Turning now to task-driven BOLD SD, we found that the attentional control composite was again related to BOLD SD. As shown in Table 3, SVR models were able to successfully predict attentional control from task-driven BOLD SD (R2 = .135, p = .002). Again, we evaluated the multivariate relationship between attention and task-driven BOLD SD in terms of specific networks using network-driven feature selection. As shown in Figure 3C, BOLD SD estimates within the CO network (R2 = .201) were particularly successful in predicting attentional control, compared to other networks, and significantly outperformed a matched bootstrapped distribution (empirical p = .036). SVR performance from other networks fell within the range expected by randomly selected regions (empirical ps ≥ .222). Hence, the multivariate relationship between task-driven BOLD SD and attentional control may be particularly strong in the CO network.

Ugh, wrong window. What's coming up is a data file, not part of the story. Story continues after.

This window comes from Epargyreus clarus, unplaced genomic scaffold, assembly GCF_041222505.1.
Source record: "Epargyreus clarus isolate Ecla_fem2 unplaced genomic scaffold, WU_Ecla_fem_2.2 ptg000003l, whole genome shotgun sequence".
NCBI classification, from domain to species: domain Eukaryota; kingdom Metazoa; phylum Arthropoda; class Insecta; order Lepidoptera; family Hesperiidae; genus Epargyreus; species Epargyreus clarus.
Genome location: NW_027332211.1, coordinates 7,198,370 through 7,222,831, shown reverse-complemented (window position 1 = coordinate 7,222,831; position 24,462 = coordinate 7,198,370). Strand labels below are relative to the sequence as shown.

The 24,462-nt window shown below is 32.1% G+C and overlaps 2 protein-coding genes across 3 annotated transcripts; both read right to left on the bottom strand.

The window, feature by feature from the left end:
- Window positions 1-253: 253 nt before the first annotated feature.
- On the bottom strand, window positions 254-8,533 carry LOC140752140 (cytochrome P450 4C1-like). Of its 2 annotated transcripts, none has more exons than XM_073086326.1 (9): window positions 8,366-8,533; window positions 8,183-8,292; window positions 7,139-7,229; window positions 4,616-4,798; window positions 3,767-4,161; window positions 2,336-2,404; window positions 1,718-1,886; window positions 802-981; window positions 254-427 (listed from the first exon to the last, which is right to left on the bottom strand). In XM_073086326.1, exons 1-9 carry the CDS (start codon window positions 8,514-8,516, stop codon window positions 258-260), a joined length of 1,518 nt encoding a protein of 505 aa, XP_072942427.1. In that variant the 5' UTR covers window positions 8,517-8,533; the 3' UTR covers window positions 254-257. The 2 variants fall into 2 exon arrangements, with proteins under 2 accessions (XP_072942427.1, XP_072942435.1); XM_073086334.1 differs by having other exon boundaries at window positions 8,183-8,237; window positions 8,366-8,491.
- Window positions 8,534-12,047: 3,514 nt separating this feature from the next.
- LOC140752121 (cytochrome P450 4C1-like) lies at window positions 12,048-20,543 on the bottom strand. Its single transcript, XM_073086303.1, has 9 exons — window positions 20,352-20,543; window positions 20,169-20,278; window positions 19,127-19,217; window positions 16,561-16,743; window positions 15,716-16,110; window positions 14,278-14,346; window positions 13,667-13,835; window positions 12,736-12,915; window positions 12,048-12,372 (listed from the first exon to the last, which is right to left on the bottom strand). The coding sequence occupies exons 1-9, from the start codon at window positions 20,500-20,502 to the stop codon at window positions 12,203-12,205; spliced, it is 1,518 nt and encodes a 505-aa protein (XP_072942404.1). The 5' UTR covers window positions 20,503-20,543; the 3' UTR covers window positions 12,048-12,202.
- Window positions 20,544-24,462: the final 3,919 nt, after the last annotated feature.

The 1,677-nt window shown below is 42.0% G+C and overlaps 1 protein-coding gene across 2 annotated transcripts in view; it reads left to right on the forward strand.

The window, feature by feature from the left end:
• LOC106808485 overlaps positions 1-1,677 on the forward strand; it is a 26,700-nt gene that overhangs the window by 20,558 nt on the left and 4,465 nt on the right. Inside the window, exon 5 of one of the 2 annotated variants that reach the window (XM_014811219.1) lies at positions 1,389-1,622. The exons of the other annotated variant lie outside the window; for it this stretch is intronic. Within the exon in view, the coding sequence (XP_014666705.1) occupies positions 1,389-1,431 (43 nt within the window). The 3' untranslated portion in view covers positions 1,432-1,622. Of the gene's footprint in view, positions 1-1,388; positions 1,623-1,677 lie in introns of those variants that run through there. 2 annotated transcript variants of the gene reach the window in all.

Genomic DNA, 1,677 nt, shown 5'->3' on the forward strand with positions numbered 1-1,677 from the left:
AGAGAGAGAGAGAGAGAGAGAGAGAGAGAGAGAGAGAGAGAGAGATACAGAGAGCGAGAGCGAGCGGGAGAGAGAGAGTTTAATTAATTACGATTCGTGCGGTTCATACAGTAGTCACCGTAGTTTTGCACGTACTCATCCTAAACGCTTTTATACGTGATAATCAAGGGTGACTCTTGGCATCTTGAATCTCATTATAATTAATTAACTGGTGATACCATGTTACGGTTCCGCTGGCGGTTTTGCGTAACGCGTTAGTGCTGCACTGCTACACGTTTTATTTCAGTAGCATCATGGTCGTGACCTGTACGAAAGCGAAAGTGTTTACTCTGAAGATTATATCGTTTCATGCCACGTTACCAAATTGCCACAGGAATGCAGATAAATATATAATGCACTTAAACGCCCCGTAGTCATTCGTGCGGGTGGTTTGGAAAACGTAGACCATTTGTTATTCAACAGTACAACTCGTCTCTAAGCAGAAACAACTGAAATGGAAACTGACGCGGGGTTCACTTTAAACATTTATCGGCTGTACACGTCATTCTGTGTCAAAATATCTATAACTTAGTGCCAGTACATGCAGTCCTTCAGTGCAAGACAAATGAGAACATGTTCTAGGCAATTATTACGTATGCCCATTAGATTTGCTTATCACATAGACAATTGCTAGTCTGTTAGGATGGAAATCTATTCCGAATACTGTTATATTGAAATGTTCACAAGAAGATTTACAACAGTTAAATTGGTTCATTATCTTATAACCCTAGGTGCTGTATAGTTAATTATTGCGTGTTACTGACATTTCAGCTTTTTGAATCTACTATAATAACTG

As shown in Table 3, SVR models were also able to predict attentional control from task-driven BOLD SD after correcting for processing speed in estimates residualized for Trails A performance (R2 = .141, p = .002). Hence, relationships with attentional control observed in the resting-state estimates were generally consistent in task-driven BOLD SD.

Age-related Influences on Cognitive Relationships